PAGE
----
One of the early services of both guilds and fraternal associations was acting as a type of mutual insurance for members. If one were to incur such a fine without intent or malice, while engaging in one's professional activity (as guild member) or otherwise (fraternal association) then such a fine would be paid, on behalf of the member, by the guild/fraternity. Guild-like associations, collegia, are known as far back as Roman times, but may have existed earlier.

  • slave
    A person who is property of a citizen. A serious damage to this property is judged to have significantly reduced its value, and the compensation (to the citizen) is half its market value. Note that the compensation is presumed to be paid to the owning citizen, though not explicitly stated in the Code.

Law 220 must be read in the context of 219 and is a specific instance of 199:

219. If a physician make a large incision in the slave of a freed man, and kill him, he shall replace the slave with another slave.

220. If he had opened a tumor with the operating knife, and put out his eye, he shall pay half his value

Here the injury is by the physician to "the slave of a freed man", and compensation is to that freed man.

Law 247 is similar, and demonstrates that an ox is treated exactly the same as a slave for the case of loss of an eye - penalty of one half its value to the owner.

247. If any one hire an ox, and put out its eye, he shall pay the owner one-half of its value.

Another answer by yours truly on specifically Laws 196-8 also touches on this.

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    I understand your point, but why lawmaker didn't write about other forms of severe injuring: spinal fracture, brain damage and generally about injuries whit permanent consequences. There is knocking out teeth, of course ... It could be because of their poor knowledge of medicine. Teeth and eyes, the loos of them is easy to notice, and many other forms of injuring are not so visible. – Igor Jan 6 at 15:45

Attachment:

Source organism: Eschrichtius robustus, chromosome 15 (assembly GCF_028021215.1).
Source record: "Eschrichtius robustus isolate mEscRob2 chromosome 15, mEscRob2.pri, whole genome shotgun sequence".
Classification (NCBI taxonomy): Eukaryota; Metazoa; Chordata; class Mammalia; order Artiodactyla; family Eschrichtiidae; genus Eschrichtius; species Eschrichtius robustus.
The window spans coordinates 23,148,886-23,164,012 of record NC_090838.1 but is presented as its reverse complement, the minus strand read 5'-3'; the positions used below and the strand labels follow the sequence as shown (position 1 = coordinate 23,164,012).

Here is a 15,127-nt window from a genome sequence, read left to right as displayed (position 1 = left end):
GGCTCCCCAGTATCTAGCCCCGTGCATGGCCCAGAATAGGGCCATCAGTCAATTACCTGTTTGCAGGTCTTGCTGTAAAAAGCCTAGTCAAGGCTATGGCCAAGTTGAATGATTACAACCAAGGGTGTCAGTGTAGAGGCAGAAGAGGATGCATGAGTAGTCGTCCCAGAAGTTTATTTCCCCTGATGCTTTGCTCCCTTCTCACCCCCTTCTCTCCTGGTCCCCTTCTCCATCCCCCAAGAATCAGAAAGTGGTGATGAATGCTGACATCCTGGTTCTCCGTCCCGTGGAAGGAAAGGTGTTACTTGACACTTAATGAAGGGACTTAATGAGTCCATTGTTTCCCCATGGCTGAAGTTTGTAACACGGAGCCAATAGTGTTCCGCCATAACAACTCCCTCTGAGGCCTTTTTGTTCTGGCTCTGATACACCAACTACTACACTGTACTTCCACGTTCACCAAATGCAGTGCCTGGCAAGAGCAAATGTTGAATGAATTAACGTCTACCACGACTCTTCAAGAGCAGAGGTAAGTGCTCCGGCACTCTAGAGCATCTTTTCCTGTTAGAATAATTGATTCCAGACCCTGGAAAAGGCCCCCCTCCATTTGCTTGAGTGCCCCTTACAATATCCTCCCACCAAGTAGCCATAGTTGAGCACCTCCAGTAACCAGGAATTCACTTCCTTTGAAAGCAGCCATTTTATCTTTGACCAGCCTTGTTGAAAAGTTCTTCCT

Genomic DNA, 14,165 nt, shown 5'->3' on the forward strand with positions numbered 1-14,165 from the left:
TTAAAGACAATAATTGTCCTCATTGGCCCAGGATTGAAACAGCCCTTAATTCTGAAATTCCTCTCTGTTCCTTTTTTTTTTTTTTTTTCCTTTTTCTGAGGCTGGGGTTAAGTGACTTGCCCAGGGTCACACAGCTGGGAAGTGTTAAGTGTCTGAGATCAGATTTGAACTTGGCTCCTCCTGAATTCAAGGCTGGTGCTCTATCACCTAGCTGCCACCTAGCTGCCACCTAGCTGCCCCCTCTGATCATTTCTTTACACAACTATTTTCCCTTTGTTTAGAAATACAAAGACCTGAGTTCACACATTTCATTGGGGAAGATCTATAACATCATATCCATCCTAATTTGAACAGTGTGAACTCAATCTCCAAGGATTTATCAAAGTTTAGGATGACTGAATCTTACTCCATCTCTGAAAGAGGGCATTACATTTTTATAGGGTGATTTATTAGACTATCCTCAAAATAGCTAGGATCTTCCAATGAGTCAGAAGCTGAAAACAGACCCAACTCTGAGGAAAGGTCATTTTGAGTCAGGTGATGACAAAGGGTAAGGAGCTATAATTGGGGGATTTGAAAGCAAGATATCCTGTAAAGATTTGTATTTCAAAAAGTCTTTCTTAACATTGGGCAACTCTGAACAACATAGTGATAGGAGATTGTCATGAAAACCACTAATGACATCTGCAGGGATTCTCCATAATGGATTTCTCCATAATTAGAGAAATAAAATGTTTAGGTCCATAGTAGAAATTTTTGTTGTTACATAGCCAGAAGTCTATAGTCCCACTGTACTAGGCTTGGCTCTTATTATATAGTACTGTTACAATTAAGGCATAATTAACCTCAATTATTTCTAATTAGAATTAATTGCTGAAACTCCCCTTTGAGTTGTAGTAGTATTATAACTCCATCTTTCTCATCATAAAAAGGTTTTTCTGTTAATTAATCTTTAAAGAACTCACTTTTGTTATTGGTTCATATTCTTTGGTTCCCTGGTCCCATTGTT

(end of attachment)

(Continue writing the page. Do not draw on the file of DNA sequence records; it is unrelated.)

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    My read on it is that putting out an eye is just given as an example. Basically, if one citizen causes some injury to another, that same injury will be given to them (penalties being reduced for people deemed of lesser value at the time). – Darrel Hoffman Jan 6 at 16:40
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    @DarrelHoffman: I agree in general. This Code strikes me as a compilation much like English Common Law following the conquest. However loss of an eye is a very specific injury due to the profound effects of blindness - thus dealt with separately in all the key circumstances. – Pieter Geerkens Jan 6 at 16:46
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    @ Pieter Geerkens: You are probably right. I should compare it to some other ancient and modern codes. – Igor Jan 6 at 17:14
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    Reading the laws in the answer, it doesn't seem odd to me at all and I hardly think its worth pursuing. – John Dee Jan 6 at 18:14